Yet, planning for the long haul also includes ensuring that seniors have enough money to cover their long-term medical expenses. According to Fidelity Investments in 2012, a 65-year-old couple readying to retire would need to set aside $230,000 simply to cover their medical expenses during retirement. What many seniors fail to comprehend is that government-sponsored Medicare isn't a free ride and citizens will be expected to pay their fair share for prescription, hospitalization, and surgical procedure costs.
There are a couple of solutions here. First, similar to the first common money mistake, never stop investing for your future. Sitting on your nest egg won't help if you live into your 80's, 90's or even longer. You need to proactively assume that you're going to live a long and fruitful life and invest your hard-earned money to match that view.
In addition, it could be worthwhile for select seniors to consider looking into Medicare Advantage plans, although everyone's situation differs. Medicare Advantage replaces traditional Medicare plans offered by the government, and tends to be a bit costlier. However, it can also expand what services and prescriptions are covered, potentially reducing long-term out-of-pocket costs.
Supporting family and friends
As we get older it's not uncommon to feel proud of our accomplishments and to help those that we love financially, if possible. This can take the form of helping your children purchase their first home or car, or perhaps financing your grandchild's college education. We'd go to no end for our families and close friends, but giving them a free ride isn't the right way to prepare them for the world or to reinforce your nest egg.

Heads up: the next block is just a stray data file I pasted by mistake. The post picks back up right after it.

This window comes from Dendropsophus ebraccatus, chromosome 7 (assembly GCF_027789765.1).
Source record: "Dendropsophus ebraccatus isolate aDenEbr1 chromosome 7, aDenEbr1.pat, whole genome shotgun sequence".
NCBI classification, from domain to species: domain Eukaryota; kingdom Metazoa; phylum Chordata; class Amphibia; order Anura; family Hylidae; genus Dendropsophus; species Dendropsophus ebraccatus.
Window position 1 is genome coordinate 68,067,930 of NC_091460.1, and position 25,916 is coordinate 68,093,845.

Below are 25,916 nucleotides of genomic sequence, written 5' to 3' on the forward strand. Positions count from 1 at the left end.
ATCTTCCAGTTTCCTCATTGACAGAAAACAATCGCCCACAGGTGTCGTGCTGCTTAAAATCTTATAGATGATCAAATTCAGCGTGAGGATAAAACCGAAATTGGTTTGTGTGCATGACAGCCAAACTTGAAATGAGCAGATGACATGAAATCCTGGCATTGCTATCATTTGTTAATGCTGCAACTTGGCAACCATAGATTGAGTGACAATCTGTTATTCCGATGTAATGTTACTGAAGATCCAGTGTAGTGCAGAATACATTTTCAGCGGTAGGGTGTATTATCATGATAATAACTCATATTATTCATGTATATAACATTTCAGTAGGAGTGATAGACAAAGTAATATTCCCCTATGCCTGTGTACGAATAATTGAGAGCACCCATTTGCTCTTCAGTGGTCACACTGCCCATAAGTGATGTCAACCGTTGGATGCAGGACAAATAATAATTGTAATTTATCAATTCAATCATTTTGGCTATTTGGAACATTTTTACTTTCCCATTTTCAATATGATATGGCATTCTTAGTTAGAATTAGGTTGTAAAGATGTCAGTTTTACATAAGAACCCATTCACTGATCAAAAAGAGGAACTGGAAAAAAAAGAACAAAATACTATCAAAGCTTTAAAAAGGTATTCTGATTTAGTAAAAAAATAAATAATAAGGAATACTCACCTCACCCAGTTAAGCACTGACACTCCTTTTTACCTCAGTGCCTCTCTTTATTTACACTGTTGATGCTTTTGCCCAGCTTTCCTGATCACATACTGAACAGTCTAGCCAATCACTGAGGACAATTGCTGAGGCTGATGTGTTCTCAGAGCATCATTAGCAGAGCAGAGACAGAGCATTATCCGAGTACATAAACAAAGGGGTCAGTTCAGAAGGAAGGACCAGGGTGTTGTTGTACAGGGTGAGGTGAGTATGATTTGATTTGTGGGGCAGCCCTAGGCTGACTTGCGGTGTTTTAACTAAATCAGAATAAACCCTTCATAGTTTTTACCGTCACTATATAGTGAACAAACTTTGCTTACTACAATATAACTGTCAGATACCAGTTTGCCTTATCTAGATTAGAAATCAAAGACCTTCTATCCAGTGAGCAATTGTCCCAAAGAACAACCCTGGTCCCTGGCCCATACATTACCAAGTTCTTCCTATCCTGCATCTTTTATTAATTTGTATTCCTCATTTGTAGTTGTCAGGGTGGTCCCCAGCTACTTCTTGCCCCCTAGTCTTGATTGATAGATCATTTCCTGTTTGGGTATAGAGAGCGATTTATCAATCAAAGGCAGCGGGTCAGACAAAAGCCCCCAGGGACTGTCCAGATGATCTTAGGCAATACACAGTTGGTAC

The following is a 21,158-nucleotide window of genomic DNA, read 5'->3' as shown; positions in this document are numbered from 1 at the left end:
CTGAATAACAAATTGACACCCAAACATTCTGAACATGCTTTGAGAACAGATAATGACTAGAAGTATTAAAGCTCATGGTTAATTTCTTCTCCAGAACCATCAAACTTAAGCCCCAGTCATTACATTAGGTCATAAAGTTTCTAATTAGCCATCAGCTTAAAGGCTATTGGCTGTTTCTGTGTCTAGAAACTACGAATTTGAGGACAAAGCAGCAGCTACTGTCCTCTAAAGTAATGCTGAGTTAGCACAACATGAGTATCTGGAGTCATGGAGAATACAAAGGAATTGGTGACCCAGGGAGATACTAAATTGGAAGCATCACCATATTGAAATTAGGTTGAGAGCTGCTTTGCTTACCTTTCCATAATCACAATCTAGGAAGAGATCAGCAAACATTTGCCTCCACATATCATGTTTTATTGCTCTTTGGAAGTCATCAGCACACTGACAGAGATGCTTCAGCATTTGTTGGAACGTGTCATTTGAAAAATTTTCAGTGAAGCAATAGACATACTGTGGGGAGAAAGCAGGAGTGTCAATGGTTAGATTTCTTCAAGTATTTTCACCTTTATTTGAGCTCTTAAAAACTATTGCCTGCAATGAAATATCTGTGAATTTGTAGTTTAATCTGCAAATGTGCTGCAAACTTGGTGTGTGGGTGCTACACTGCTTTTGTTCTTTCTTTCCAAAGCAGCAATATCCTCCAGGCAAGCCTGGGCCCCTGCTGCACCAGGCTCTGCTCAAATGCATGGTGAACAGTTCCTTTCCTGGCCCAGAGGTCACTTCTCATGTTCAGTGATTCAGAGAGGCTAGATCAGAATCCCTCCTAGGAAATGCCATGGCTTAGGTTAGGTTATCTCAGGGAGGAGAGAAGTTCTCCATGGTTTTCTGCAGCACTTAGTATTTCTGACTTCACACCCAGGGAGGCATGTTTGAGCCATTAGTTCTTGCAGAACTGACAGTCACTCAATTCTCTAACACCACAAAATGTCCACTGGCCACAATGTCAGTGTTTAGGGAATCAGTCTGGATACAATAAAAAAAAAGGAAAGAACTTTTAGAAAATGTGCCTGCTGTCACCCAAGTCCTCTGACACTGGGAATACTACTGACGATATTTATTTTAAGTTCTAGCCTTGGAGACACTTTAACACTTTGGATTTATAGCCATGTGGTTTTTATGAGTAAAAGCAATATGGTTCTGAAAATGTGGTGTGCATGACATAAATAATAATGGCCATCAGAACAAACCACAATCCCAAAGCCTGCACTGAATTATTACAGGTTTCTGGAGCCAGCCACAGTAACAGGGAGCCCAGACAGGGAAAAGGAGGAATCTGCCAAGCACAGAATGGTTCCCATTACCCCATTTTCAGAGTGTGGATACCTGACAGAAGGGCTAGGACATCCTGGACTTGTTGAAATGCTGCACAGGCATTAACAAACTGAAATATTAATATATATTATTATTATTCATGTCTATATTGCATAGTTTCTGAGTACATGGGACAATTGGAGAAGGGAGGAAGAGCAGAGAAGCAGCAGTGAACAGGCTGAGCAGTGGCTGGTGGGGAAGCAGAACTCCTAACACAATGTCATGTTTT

As MSN Money so succinctly put it, "You can take loans out for college, but you can't take out a loan to pay for your retirement." Put plainly, by financially supporting your family members you could be putting your own retirement at risk and you may be placing those family members at a disadvantage by failing to prepare them for the real world where there are no free rides.
This doesn't mean you have to close your wallet completely to friends and family, but consider offering support in moderation. It might be difficult to keep this in mind, but your financial future comes first, then everyone else's, and not the other way around.
Sean Williams has no material interest in any companies mentioned in this article. You can follow him on CAPS under the screen name TMFUltraLong, track every pick he makes under the screen name TrackUltraLong, and check him out on Twitter, where he goes by the handle @TMFUltraLong.
The Motley Fool has no position in any of the stocks mentioned. Try any of our Foolish newsletter services free for 30 days. We Fools don't all hold the same opinions, but we all believe that considering a diverse range of insights makes us better investors. The Motley Fool has a disclosure policy.